Virtual Private Networks, Part 6: VPN ISPs

We’re still on the subject of Virtual Private Networks. After looking at the BorderManager package from Novell in the last column, it’s time to switch attention to Internet service providers that can offer you VPN solutions. (You might recall that you can only really do VPNs two ways: yourself with packages like BorderManager and Nortel Network’s Contivity, or by outsourcing the VPN system in much the same way you would your standard Internet connections.) Using an ISP to provide VPNs makes a lot of sense if you are not sure how big your VPN commitment will be, if you don’t want to lay out big bucks for VPN hardware and software, or if you don’t want to manage the system yourself.

The primary problem with an outsourced VPN solution is that you rely on someone else to provide a potentially critical service. On the plus side, you are probably already relying on an ISP for your Internet connectivity, so why not piggyback VPN on top of it? The key to choosing a good ISP with VPN capabilities is to read the Service Level Agreement (SLA) very carefully, as the SLA is where the terms and conditions of your contract are spelled out. The SLA will focus on a few things, but the most important to you are the costs and the service guarantees. Make sure the ISP can support the geographic regions you are interested in providing service to. Some can’t work nationwide, let alone internationally. You may also want to check out the ability to expand or contract the amount of VPN support you get without major penalty, as well. Find out if the ISP supplies things like the routers you need, too, or whether that’s your responsibility.

Many ISPs will offer VPN planning services, while some leave it up to you to tell them what you want. There’s also an issue with the protocols involved with an ISP’s VPN solution. As we discussed in a previous column, VPNs can be implemented through PPTP, IPSec, M2TP and other protocols. You have to be sure your ISP can handle the protocols you are planning to deploy on the machines involved in the VPN. Don’t assume all ISPs are equally knowledgeable about, and able to support, all the standard protocols, because they are not and can’t. Capabilities vary widely. In preparing this column I called a half dozen major ISPs only to find out some had only very limited support for VPNs, and most restricted VPN support to particular protocols. Even talking to sales and support staff can be a problem, as easily half the people I spoke to knew little or nothing about VPNs other than what they could read off their sign-up sheets.

While talking to an ISP remember to check on the security systems they use, as well. This covers everything from their network operations center (NOC) to the algorithms and authentication methods they support as part of their VPN solutions. Again, a number of the ISPs I talked to could provide only rudimentary authentication and encryption support, on the whole unsuitable for any serious VPN installation.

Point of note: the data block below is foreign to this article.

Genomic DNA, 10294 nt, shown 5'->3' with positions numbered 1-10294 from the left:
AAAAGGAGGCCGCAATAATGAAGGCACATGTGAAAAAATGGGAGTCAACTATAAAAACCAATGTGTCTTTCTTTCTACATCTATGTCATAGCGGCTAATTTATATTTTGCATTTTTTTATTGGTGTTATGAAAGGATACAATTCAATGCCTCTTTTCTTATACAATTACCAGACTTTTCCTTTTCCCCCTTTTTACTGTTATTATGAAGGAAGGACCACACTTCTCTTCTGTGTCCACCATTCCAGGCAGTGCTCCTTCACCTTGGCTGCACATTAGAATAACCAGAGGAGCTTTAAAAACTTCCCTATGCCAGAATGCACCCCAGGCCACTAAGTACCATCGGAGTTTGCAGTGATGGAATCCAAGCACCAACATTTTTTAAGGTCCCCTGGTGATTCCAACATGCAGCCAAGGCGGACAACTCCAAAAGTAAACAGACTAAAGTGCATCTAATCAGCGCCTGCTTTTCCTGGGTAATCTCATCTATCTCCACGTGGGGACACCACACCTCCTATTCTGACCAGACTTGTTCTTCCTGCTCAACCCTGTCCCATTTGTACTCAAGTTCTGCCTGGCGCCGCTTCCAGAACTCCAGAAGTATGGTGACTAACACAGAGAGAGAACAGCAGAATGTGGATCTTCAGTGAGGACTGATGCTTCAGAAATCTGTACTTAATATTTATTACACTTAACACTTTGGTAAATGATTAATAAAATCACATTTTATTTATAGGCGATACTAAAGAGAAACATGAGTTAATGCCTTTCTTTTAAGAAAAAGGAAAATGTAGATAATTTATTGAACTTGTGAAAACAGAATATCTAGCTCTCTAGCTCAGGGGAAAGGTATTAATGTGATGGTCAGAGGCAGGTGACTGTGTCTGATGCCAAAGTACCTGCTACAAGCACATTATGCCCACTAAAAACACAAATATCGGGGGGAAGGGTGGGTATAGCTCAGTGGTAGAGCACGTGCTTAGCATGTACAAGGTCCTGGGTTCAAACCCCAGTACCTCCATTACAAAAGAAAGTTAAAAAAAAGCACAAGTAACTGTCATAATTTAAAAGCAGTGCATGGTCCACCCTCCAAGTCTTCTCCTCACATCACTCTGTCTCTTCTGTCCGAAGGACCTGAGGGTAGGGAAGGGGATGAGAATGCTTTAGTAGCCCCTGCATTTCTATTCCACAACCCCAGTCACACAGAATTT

The SLA’s main focus (other than the bucks you need to spend each month) is the level of service you can expect. Network availability (also called uptime) is measured over your entire network by calculating how much time the network at any connected location is unavailable, divided by the total time and number of sites. The numbers can be misleading if you are not careful. An uptime guarantee of 99% sounds good, but what it can mean is one connection out of 100 can be down all the time. If that one connection is your VPN server, you’re out of luck for connecting. A more realistic number in an SLA is 99.5% uptime, but that still means that if you have 10 nodes, a day and a half of downtime is allowed every 30 days. That’s not a good number. There are usually a whole bunch of loopholes in an availability clause in an SLA. Check to see what the ISP is trying to get away from. Also, ask for references to check the ISP’s statements!

The other two parts of an SLA to concern yourself with are the effective throughput and delay statements. Effective throughput is a measure of how much real data (not potential or theoretical data) can be handled by the connections over a given period of time, usually seconds. Effective throughput statements usually have caveats too, such as the numbers apply only a certain times (what good is fast throughput at 2:30AM if you can’t use a fraction of it during the day when you need it?). Delays have to do with how mong a connection and data take to pass, and again is usually handled with lots of caveats. Check the clauses carefully.

Some ISPs will allow you to negotiate clauses in their SLA, some have a "take it or leave it" attitude. If you can’t get the level of performance and uptime that you need, as well as ability to expand and contract the number of VPN connections you have over time, all at a fair price, look elsewhere. There are many companies in Canada and the US looking for VPN customers, and in the next column we’ll look at some of the bigger ones.